The Awful Truth
6 August 2012
The awful truth about Celeste and Jesse Forever — not the simple one, which is that “Jesse” doesn’t belong in the title — is that it has a happy ending. A slightly uncertain one, but not the wretched “happy” ending that it might have had in the old days. Which means that it can’t be a screwball comedy, or a “comedy of remarriage.” In a screwball comedy, couples are obliged (often by their own vanity) to learn precisely why they belong together or, in the alternative, why they could never live apart. In Celeste, the title character (Rashida Jones, who also co-wrote the script) learns something else. She learns that today’s college students, no matter how smart, haven’t lived long enough to know how to make truly adult choices. Does this mean that they’re “immature”? You could say that, but you’d miss the point, which is that it takes longer than it used to grow up, and we wouldn’t have it any differently. Celeste learns that it was not a great idea to marry the man of her undergraduate dreams.
This is a lesson that Celeste thinks that she has learned by the opening scene. She has “broken up” with Jesse (Andy Samberg), and apparently the machinery of legal divorce has been set into motion. But they’re still best friends; they still go out to dinner together. She’s very comfortable having him live in the studio behind her house. He’s an artist — gifted, perhaps, but somewhat feckless, and certainly not driven, as Celeste is, to excel at his métier. Celeste’s métier is cool-hunting, trend-seeking. She and her partner, Scott (Elijah Wood), work out of a top-floor office in a shiny glass office building with angular attitude. The screenplay is too clever to comment on the world-historical insignificance of marketing, but it adroitly demonstrates Celeste’s expertise by showing it off in an informal setting. As a way of dismissing a would-be suitor, Paul (Chris Messina), Celeste fixes him with a briskly patient gaze and tells him why he has just replaced his car and his smartphone with models that better express his self-image. Paul looks stunned, but you’re not sure if this is because Celeste has actually nailed him; he just might think that she’s being astonishingly rude. But she has nailed him, as he acknowledges in a later scene. The happy ending of this movie is implicit in Paul’s coming back for more. Celeste may have his number, but his ego is intact. Paul is an adult.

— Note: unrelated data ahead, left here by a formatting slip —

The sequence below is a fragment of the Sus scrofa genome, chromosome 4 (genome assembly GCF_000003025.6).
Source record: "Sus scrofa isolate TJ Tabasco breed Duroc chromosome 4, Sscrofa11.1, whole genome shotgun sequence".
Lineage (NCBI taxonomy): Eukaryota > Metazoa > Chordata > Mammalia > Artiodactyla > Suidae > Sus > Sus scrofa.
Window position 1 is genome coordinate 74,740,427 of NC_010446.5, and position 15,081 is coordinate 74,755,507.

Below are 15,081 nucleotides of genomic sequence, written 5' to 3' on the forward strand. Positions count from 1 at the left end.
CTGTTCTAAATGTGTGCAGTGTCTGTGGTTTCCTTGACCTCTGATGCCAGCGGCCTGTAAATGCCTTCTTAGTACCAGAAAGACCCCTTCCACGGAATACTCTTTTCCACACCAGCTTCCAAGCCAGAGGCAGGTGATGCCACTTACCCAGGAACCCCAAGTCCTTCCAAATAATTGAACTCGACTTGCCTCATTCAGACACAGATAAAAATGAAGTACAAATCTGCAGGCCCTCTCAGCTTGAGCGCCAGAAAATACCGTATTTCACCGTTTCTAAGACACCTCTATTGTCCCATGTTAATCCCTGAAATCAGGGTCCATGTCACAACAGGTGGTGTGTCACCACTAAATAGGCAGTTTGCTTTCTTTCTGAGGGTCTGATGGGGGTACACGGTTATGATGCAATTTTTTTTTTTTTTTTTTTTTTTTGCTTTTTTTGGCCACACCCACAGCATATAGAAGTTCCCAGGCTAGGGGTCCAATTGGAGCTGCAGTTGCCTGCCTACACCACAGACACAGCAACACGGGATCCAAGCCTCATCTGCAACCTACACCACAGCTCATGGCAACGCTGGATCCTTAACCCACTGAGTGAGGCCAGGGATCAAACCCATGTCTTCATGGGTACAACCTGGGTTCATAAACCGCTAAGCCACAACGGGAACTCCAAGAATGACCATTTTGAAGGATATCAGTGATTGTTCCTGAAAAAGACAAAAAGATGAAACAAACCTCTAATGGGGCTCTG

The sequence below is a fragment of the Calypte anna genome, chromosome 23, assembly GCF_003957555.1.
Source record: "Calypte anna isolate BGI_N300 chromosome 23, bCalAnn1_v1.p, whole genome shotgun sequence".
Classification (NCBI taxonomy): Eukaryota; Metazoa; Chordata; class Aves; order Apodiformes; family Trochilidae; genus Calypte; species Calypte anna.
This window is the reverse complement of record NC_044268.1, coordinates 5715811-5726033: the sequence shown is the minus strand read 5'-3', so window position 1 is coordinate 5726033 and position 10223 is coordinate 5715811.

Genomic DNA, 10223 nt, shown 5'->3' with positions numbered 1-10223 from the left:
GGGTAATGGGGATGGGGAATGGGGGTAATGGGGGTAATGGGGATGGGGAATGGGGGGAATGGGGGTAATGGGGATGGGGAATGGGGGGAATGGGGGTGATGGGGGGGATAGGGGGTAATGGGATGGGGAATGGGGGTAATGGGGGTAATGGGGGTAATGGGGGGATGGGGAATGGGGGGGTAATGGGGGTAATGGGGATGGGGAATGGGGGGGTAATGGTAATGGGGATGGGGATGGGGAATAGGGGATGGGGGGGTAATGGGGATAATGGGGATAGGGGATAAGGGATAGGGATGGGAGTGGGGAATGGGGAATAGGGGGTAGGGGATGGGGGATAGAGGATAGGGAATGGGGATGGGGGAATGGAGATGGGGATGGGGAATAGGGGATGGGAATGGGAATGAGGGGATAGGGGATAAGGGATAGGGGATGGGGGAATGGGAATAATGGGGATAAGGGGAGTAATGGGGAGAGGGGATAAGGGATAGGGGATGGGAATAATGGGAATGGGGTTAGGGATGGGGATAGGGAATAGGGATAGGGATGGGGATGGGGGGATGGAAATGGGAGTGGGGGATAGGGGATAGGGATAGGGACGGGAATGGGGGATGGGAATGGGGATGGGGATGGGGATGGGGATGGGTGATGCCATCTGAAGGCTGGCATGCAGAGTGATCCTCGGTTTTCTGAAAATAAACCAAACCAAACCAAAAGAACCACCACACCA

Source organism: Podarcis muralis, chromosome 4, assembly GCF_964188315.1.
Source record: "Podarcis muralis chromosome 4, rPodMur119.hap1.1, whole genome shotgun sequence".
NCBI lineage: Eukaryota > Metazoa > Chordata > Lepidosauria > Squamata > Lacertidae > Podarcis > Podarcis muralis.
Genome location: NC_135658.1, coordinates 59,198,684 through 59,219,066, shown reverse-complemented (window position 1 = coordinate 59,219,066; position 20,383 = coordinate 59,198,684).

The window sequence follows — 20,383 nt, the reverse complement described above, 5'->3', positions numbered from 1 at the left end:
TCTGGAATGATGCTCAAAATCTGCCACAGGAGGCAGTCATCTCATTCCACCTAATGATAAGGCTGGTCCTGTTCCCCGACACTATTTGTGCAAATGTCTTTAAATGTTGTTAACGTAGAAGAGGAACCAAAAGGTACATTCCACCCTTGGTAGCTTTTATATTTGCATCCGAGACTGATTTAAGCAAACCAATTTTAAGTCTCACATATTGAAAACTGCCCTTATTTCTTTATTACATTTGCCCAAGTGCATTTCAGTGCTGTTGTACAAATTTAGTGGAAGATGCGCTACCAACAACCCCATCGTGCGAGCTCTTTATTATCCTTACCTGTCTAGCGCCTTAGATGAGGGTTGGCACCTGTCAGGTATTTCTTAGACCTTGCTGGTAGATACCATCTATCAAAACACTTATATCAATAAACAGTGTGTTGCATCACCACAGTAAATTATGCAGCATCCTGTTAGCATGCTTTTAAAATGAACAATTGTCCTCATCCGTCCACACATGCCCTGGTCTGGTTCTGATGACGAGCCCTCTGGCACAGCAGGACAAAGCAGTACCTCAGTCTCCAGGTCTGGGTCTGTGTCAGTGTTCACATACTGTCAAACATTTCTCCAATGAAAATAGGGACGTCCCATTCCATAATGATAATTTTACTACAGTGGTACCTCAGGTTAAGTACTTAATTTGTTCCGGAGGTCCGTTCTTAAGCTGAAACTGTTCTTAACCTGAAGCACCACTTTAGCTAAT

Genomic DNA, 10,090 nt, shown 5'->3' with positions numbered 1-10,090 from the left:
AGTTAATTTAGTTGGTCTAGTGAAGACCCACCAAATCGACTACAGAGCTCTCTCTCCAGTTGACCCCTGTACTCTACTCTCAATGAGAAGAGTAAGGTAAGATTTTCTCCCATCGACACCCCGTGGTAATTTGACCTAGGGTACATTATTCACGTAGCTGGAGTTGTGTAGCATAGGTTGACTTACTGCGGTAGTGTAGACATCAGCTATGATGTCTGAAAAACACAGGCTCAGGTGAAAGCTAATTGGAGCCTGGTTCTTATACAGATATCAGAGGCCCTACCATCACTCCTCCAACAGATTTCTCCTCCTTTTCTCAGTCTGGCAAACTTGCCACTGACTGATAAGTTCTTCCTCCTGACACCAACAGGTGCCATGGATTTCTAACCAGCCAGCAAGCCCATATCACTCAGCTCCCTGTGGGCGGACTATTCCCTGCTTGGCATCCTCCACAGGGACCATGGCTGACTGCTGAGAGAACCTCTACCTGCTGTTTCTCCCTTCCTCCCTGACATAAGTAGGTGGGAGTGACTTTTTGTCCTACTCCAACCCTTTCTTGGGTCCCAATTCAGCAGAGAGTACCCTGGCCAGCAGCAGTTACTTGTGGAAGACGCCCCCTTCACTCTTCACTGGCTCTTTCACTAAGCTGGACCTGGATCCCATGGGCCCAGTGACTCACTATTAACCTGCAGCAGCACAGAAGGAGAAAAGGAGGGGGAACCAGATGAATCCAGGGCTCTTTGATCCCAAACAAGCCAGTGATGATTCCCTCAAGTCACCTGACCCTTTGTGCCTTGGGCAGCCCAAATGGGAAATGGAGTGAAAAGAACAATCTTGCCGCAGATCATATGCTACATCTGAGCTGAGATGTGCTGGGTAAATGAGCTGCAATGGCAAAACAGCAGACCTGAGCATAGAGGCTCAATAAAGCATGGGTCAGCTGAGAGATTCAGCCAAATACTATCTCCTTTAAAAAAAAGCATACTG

Until Paul makes his advance, after a yoga class (and, yes, he goes to yoga class to meet girls; what could be more adult than that?), Celeste is happy with her broken BFF. She and Jesse really do make a cute couple. They have vast reserves of private jokes and polished routines; like a happily-married couple I know, they could go through an entire day talking in quotations. And they care about one another. Do they ever! Instead of blowing kisses, they raise their arms as if they were holding infants. It’s lovely, and touching, and it tells you that this is not a relationship between grown-ups.